On this morning in 1963, Fort Worth gave President John F.
Kennedy our hearts and our most treasured gift.
Forty years later, one tiny mystery remains.
What happened to JFK's Western hat?
No souvenir has ever symbolized Fort Worth and Texas
like the Shady Oak Western hat, given to nine presidents since 1923 in a tradition begun
by Star-Telegram Publisher Amon G. Carter Sr.
We gave Kennedy a Western hat at the morning
breakfast at the Hotel Texas, now the Radisson Plaza Fort Worth.
He never wore it.
And it has never been seen again.
"I've heard Granddad tell over and over about
making that hat," said Joe Peters Sr., 58, in his family's Peters Brothers Hats store
in downtown Fort Worth. "I wish we could find it."
Peters Brothers Hats is on a block of Houston Street
that has changed little since 1963.
On that Friday morning, hatter Tom Peters came
downtown early and walked the block behind his shop to join the crowd around the Eighth
Street stage in front of the hotel.
He had already creased and delivered a white felt
Western hat for Kennedy, even though the president rarely wore hats.
Every important guest to Fort Worth got one of
Peters' Shady Oak Western hats. Kennedy would be no exception.
Peters, an immigrant from Greece, who started the hat
shop in 1911, was among those in news photos pushing forward to shake Kennedy's hand after
he greeted the crowd on a gray, drizzly morning.
Inside the hotel, lawyer Raymond Buck, the Fort Worth
Chamber of Commerce president, grinned as he handed over the Western hat before Kennedy
would address the breakfast.
"Mr. President," he began, "we know
that you don't wear a hat."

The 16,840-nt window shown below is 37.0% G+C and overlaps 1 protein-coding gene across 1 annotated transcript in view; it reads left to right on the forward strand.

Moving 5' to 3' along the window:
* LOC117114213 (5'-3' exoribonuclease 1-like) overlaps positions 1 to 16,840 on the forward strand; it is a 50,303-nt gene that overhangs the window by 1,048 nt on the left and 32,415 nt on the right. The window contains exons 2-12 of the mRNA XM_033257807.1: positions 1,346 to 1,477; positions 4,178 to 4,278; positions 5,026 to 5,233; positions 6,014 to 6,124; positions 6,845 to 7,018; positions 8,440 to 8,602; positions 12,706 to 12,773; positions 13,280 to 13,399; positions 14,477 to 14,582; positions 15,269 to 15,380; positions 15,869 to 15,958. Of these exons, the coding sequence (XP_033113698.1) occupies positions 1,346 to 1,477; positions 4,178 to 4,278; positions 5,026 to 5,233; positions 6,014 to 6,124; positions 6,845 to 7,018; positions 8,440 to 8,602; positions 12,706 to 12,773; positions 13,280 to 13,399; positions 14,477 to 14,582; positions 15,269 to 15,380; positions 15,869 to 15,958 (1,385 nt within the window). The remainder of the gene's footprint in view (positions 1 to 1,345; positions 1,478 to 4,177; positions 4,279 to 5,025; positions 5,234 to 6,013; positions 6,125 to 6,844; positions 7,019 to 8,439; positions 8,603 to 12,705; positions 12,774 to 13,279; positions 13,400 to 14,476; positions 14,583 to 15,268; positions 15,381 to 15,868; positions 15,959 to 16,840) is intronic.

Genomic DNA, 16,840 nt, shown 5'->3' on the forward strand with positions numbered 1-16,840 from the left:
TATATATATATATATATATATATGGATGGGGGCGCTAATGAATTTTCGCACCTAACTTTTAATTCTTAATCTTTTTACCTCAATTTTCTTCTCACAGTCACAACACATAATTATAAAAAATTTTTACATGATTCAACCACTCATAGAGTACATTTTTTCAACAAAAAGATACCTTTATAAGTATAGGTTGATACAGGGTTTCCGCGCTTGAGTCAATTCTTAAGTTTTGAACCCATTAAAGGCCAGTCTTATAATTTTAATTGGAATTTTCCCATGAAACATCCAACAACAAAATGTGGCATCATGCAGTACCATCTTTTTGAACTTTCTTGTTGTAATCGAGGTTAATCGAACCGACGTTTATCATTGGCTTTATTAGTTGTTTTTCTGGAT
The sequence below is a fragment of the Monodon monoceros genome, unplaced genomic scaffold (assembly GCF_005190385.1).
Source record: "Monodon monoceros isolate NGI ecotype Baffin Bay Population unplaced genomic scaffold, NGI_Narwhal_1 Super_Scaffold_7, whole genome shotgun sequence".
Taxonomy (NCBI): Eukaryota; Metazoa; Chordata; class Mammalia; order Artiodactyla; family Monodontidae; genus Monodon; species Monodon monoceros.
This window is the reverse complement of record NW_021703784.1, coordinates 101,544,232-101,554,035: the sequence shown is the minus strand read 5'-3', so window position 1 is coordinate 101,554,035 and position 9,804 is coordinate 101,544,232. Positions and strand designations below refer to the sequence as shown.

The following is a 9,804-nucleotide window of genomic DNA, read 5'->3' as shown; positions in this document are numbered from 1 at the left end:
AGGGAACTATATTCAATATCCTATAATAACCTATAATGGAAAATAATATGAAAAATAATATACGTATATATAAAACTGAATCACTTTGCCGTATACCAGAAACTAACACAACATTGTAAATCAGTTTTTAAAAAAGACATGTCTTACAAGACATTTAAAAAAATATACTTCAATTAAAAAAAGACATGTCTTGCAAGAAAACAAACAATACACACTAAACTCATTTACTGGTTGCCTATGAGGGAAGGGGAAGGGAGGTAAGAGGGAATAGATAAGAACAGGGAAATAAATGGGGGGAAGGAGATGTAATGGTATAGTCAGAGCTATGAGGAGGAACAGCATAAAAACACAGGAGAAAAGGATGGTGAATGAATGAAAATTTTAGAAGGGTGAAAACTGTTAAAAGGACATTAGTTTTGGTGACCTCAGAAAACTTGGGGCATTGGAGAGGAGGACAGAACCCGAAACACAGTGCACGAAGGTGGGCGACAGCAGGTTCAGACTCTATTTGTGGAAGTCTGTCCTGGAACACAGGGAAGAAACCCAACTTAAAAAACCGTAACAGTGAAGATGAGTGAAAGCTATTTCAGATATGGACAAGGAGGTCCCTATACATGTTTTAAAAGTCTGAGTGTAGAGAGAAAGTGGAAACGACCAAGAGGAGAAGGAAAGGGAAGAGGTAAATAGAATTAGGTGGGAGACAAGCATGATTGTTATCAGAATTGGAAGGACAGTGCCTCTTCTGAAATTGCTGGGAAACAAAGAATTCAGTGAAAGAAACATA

The crowd laughed as Buck went on: "But we
couldn't let you leave without providing you with some protection from the rain."
Kennedy grinned back and glanced at the photographers
waiting to snap his photo in a "cowboy hat."
He'd be glad to pose in it, he said.
"If you come to the White House Monday
The breakfast crowd responded with a combination
laugh and groan. For 40 years, Fort Worth had seen hundreds of visitors try on hundreds of
Shady Oak Western hats, all duly pictured the next day in the Carter family's Star-Telegram.
TV news film of the Kennedys climbing into a
convertible for the motorcade to then-Carswell Air Force Base does not show anyone
carrying the hat box. It was probably collected by an aide.
The Kennedy Presidential Library and Museum in
Massachusetts, home of many Kennedy gifts, does not have the Western hat. A museum staff
member came looking for the Western hat in Fort Worth a few years ago, said Joe Peters
Jr., 35, the heir to Peters Brothers' 92-year tradition.
"I think it's still in a box in Fort Worth or
Dallas somewhere," Joe Jr. said. He has heard the Western hat might have been handed
off to someone at the air base.
Reporters have checked the National Archives. No
"Granddad was really proud of that hat,"
Joe Sr. said. "Of all the presidents and movie stars, [the one for Kennedy] was one
of his most memorable."
The Western hat was standard, not showy: a snow-white
Shady Oak with a 2 3/4-inch brim, Joe Sr. said. "Everybody who was somebody wore
Joe Sr. remembers the presidential visit, but he was
at work driving a delivery truck for a wholesale drug company that day. He carried a
portable radio that crackled with the news of the assassination.
"I just remember how hard the news hit
everybody," he said.
When Tom Peters Sr. died at age 100 in 1991, daughter
Helen Peters said her father proudly made hats for any "good Democrat."
He also made hats for Republican Presidents Dwight
Eisenhower and Gerald Ford. "Dad said they were good people," she said,
"even if they were Republicans."
The lost Shady Oak Western hat might be the only
missing souvenir from the Kennedys' Fort Worth visit.
The artwork that was borrowed to decorate the hotel's
Suite 850 was returned to local museums. Invitations to the breakfast -- more than 2,000
were sent -- are cherished collectibles. The convertible Kennedy rode is for sale on the
Web for $1 million. The Texas Christian University library has archives of the speech and
visit, including a home movie.
We remember the day a spirited, happy, courageous
president came to Fort Worth.
What a shame we never got to see him wear our Western